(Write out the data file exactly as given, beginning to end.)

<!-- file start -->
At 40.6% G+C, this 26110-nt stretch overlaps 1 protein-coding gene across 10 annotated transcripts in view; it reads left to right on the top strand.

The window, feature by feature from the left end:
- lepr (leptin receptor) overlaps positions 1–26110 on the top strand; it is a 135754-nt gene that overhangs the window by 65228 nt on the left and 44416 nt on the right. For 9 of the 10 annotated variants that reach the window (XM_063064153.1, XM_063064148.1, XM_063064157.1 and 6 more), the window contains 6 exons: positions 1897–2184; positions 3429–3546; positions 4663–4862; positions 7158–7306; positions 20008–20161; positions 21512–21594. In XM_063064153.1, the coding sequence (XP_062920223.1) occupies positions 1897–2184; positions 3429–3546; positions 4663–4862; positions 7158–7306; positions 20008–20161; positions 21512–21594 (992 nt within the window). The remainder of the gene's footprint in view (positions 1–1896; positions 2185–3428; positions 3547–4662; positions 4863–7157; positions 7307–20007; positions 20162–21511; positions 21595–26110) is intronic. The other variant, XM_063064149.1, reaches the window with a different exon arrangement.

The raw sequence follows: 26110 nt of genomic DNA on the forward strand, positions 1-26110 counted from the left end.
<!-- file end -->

At 40.6% G+C, this 26110-nt stretch overlaps 1 protein-coding gene across 10 annotated transcripts in view; it reads left to right on the top strand.

The window, feature by feature from the left end:
- lepr (leptin receptor) overlaps positions 1–26110 on the top strand; it is a 135754-nt gene that overhangs the window by 65228 nt on the left and 44416 nt on the right. For 9 of the 10 annotated variants that reach the window (XM_063064153.1, XM_063064148.1, XM_063064157.1 and 6 more), the window contains 6 exons: positions 1897–2184; positions 3429–3546; positions 4663–4862; positions 7158–7306; positions 20008–20161; positions 21512–21594. In XM_063064153.1, the coding sequence (XP_062920223.1) occupies positions 1897–2184; positions 3429–3546; positions 4663–4862; positions 7158–7306; positions 20008–20161; positions 21512–21594 (992 nt within the window). The remainder of the gene's footprint in view (positions 1–1896; positions 2185–3428; positions 3547–4662; positions 4863–7157; positions 7307–20007; positions 20162–21511; positions 21595–26110) is intronic. The other variant, XM_063064149.1, reaches the window with a different exon arrangement.

The raw sequence follows: 26110 nt of genomic DNA on the forward strand, positions 1-26110 counted from the left end.